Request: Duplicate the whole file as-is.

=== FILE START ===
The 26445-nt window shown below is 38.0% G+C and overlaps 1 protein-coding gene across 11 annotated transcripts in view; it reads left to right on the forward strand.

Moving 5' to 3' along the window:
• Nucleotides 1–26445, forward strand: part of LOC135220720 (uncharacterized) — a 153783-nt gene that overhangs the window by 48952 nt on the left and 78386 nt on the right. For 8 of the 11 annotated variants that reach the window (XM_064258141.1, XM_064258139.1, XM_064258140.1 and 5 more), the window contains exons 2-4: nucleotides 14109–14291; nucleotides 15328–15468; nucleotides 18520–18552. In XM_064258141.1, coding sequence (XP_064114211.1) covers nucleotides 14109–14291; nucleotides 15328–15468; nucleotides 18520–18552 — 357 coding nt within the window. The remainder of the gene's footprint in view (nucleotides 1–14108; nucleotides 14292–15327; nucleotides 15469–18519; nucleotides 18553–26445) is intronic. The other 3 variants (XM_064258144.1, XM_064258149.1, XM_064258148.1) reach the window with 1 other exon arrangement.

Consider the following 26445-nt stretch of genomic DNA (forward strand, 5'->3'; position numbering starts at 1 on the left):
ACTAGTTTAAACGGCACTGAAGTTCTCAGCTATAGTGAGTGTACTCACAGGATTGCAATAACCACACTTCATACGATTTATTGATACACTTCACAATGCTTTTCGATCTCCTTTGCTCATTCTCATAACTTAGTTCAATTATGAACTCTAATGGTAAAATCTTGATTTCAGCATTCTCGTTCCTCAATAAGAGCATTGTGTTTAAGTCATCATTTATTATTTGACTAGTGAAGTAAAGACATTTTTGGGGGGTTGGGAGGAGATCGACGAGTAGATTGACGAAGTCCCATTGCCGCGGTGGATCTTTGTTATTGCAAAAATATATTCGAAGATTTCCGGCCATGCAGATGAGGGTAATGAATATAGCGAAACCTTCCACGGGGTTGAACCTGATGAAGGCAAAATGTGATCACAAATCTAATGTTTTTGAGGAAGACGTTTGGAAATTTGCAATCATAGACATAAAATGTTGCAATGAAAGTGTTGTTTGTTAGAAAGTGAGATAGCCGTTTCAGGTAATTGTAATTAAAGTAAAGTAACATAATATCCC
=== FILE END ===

The 26445-nt window shown below is 38.0% G+C and overlaps 1 protein-coding gene across 11 annotated transcripts in view; it reads left to right on the forward strand.

Moving 5' to 3' along the window:
• Nucleotides 1–26445, forward strand: part of LOC135220720 (uncharacterized) — a 153783-nt gene that overhangs the window by 48952 nt on the left and 78386 nt on the right. For 8 of the 11 annotated variants that reach the window (XM_064258141.1, XM_064258139.1, XM_064258140.1 and 5 more), the window contains exons 2-4: nucleotides 14109–14291; nucleotides 15328–15468; nucleotides 18520–18552. In XM_064258141.1, coding sequence (XP_064114211.1) covers nucleotides 14109–14291; nucleotides 15328–15468; nucleotides 18520–18552 — 357 coding nt within the window. The remainder of the gene's footprint in view (nucleotides 1–14108; nucleotides 14292–15327; nucleotides 15469–18519; nucleotides 18553–26445) is intronic. The other 3 variants (XM_064258144.1, XM_064258149.1, XM_064258148.1) reach the window with 1 other exon arrangement.

Consider the following 26445-nt stretch of genomic DNA (forward strand, 5'->3'; position numbering starts at 1 on the left):
ACTAGTTTAAACGGCACTGAAGTTCTCAGCTATAGTGAGTGTACTCACAGGATTGCAATAACCACACTTCATACGATTTATTGATACACTTCACAATGCTTTTCGATCTCCTTTGCTCATTCTCATAACTTAGTTCAATTATGAACTCTAATGGTAAAATCTTGATTTCAGCATTCTCGTTCCTCAATAAGAGCATTGTGTTTAAGTCATCATTTATTATTTGACTAGTGAAGTAAAGACATTTTTGGGGGGTTGGGAGGAGATCGACGAGTAGATTGACGAAGTCCCATTGCCGCGGTGGATCTTTGTTATTGCAAAAATATATTCGAAGATTTCCGGCCATGCAGATGAGGGTAATGAATATAGCGAAACCTTCCACGGGGTTGAACCTGATGAAGGCAAAATGTGATCACAAATCTAATGTTTTTGAGGAAGACGTTTGGAAATTTGCAATCATAGACATAAAATGTTGCAATGAAAGTGTTGTTTGTTAGAAAGTGAGATAGCCGTTTCAGGTAATTGTAATTAAAGTAAAGTAACATAATATCCC